The masonry is a combination of slightly variegated, golden-yellow or buff colour, cut stone and brick. The base is smooth, cut stone that forms a continuous plinth or base course for solitary and paired channeled stone pilasters positioned along the two prominent facades. Each pilaster culminates in a Doric capital, giving the illusion of columns supporting a horizontal stone entablature. The wall massing between the pilasters and between the entablature and roof is brick. Above and below each of the larger window openings is a rectangular shape outlined with raised brick.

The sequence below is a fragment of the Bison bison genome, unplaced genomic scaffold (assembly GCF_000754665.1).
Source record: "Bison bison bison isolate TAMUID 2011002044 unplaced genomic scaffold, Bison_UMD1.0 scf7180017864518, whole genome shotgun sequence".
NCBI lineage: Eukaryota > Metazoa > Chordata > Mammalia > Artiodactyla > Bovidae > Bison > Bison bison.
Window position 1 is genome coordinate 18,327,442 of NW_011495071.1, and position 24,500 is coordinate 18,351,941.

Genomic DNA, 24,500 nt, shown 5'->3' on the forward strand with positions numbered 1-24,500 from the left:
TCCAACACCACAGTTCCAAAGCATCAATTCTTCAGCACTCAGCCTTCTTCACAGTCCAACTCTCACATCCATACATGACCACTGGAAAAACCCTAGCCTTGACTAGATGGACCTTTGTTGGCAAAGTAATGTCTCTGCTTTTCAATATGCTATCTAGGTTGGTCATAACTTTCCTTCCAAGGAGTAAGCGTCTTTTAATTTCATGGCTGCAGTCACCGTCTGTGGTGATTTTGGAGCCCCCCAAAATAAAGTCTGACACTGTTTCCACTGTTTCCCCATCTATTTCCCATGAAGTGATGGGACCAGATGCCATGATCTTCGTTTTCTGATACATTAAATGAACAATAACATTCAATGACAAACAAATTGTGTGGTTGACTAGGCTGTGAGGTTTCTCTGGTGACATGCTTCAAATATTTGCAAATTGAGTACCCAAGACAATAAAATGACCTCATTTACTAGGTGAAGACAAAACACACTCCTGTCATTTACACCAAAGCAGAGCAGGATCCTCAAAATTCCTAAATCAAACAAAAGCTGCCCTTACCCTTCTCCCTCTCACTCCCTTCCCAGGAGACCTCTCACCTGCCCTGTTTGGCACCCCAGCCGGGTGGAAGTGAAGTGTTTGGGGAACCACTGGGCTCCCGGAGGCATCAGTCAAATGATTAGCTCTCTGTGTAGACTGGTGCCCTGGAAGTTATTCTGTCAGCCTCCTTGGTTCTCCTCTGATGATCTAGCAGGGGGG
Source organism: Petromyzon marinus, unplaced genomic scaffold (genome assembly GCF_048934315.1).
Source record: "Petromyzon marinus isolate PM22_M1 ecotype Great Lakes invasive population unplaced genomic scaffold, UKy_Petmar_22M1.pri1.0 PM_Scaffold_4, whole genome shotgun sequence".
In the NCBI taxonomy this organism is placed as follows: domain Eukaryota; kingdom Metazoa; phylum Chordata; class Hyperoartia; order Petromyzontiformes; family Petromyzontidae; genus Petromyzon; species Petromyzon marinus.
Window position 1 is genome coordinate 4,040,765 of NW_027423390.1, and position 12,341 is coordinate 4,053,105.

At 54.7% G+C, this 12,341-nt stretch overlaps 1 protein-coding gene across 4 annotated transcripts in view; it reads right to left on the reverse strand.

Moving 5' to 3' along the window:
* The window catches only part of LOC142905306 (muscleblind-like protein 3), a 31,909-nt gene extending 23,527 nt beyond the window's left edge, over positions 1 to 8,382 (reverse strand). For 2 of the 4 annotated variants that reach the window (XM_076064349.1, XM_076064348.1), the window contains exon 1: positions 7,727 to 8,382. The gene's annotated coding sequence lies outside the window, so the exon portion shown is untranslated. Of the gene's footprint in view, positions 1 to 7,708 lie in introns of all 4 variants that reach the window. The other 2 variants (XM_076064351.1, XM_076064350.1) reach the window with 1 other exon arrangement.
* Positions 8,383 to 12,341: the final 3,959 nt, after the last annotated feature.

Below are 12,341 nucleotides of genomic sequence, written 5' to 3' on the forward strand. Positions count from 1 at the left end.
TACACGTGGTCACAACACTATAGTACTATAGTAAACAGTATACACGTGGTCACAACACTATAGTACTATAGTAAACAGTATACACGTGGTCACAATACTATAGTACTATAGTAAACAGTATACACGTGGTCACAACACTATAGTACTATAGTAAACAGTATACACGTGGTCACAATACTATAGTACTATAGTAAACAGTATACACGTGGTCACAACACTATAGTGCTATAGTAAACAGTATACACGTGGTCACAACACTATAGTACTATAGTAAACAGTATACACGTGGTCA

This decorative masonry is not on the rear façade. On the north façade, there is no entablature and the lower level is obscured by vegetation.

Roof and Chimneys

The roof is flat and edge-trimmed in stone. Brick chimney stacks rise from grade to above the roof level on the north and east facades. Several metal vents, that may be original, are mounted on the roof.

Window Openings

There are no window openings on the front façade. The rear façade is partially covered by a metal addition that may be enclosing any original openings. The north façade is obscured by vegetation. The façade facing Metcalfe Street and Memorial Park has three large flat window openings flanked by a smaller opening on each side. Small square openings within the base course are vertically aligned with the main windows. The multipaned sashes are stylized as transoms with sidelights.

Door case